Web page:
The last couple of weeks have been a wonderful whirlwind. We have been splitting our time between all the physical chores we need to do to get the boat ready, all the shoreside details that need to be sorted, and, most importantly, spending time with all the people we care about.
Although we both realize that we will never be done with getting the boat “just so,” (and when we think we are, something will come up either broken or ready for maintenance) Echo is ready for primetime. We had a expert mechanic (Lester McMurphy) over yesterday to go through the engine and teach me how to maintain the propulsion system. The arch and davit system (Whitewater Marine) is up and the dinghy hanging high out of the water and out of the way. Our personal Tupperware lady came through with tons of organizational stuff and we have improved our storage. Our canvas company (Dockside) came through with side panels we ordered to keep us out of the weather a little better in the cockpit. Pam of Pam’s Upholstery did a great job on the final few cushions for the cockpit.
On shoreside details, we have been dealing with the last of the stuff that needs to be either stored aboard, gotten rid of, given away, or put in long term storage. For the last 6 months my SUV has been my refuge of last resort for all the items for which I can’t quite decide which category applies. A scrap of nice wood, a coil of wire, an odd ball tool, a tube of glue, computer wires….it goes on and on. Nothing very important, but all the things you stick in a box in the basement. Probably never to be seen again. But I guess there is comfort either in knowing that the box is there or, more likely, comfort in never having been forced into making a decision about all that stuff. If you have space, all that stuff you accumulate can happily stay in the limbo zone and never be assigned to one of those final categories. I know what hoarders go through. Anyway, the SUV is cleaned out and, for the first time since I was 16, I have no car.
I cleaned out my office on Friday. How weird was that? 30 years of files, plaques on the wall, obligatory kid photos, artwork the kids made, gifts from colleagues, great ideas that became something, great ideas that never got beyond the scribbled note phase, art work the kids drew when they were stuck with me at work for some reason. Coffee cups. All the thousands of things you squirrel away over 30 years in a career. Saying goodbye to all the great people there that have done so much to make the company become what it is today. Or at least saying “so long” since I know I will be back for board meetings a few times each year. So, cleaned out the office, packed up my 2 little boxes of stuff, parked my company car out back, said my goodbyes, and sat in the conference room waiting for Mary to pick me up. Very Weird.
We have been party central at the boat getting our last home port entertainment opportunities in. Mary’s sibs and our nieces and nephews. My sibs and niece and nephew. Many old and dear friends. Our great neighbors from Edgewood. Dear friends we met from Nate’s school. A great day with Nate’s color guard coaches Mike and Bryan (that was a blast, they had the wisdom to arrange for a ride home and much beer was consumed.) My flying buddies and their families. And hanging with our new marina friends too (any excuse for a party with those folks.) And our Moms of course.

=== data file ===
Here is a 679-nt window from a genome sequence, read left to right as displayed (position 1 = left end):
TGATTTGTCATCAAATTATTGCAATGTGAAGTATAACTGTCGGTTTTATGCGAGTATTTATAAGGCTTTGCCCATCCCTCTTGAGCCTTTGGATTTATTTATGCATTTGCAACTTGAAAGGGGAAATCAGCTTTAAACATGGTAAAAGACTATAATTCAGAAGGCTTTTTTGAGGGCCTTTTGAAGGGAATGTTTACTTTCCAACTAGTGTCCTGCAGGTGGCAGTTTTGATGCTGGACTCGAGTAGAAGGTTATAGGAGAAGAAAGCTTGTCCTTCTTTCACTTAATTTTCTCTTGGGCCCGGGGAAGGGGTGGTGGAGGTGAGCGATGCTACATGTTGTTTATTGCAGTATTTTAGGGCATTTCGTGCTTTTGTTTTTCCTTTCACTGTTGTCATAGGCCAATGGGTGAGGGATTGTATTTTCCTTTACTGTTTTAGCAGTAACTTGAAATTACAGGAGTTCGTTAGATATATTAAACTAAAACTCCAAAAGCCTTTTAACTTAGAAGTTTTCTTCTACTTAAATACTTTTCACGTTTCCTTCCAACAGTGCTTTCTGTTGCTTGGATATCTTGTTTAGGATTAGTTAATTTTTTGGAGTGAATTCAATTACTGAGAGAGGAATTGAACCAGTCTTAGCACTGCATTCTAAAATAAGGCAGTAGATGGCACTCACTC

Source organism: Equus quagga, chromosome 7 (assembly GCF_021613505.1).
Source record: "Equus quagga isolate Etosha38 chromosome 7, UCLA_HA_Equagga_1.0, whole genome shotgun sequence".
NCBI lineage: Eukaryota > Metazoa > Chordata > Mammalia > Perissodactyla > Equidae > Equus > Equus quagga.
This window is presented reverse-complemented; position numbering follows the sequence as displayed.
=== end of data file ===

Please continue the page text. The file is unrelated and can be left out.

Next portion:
So Sunday now. Monday Nate’s monument is scheduled to be installed and we will visit Nate and Liam. Monday night, a get together at Mary’s mom’s house. And Tuesday morning we should be off.
All my life I have felt like I have been walking through doors and entering new and wonderful rooms. But always I felt like each door remained open and the old rooms were still connected and I could look through them and access the old places. My life house got bigger. I never had a sense that the doors were closing behind me and I always felt that I could reach back and touch what ever I wanted. Until the last few years I was blessed to be able to continue to accumulate kids and family and friends and love and stuff and new experiences, but never have to say goodbye to anyone or any thing. Today, different. Loosing Liam and Nate taught me that some doors close forever.
I’m sure someone smarter than me wrote this too, but there are phases in life. My first 50 years were a endless series of new doors to be opened and explored. Behind every door new space, a new room, a new experience, a new loved one, new stuff. None needed to be closed and I could reach into those rooms and touch whatever I wanted. Not like touch a memory, like really touch. The house of my life just continued to add more rooms and become more full and satisfying. You are one lucky guy when you can stay in that house for 50 years. Now I feel that I am in a new phase.
There still looks to be an endless series of doors ahead, but for the first time, doors are closing behind me and the house of my life is getting smaller. Some rooms are closing by choice, some by fate. I won’t walk through the door at the Edgewood house, Sarah and Brian won’t live with me, I won’t see our dads, our grandpas, or Liam, or Nate. I won’t have airplanes, I won’t build stuff in the garage.
Our trip is a recognition of the many future doors we will find and the new rooms we can explore. And a recognition that we are stepping into another phase. Not less excitement, not fewer new doors to open and rooms to add, but recognition of melancholy and loss too. Not less, but different.
Love you all.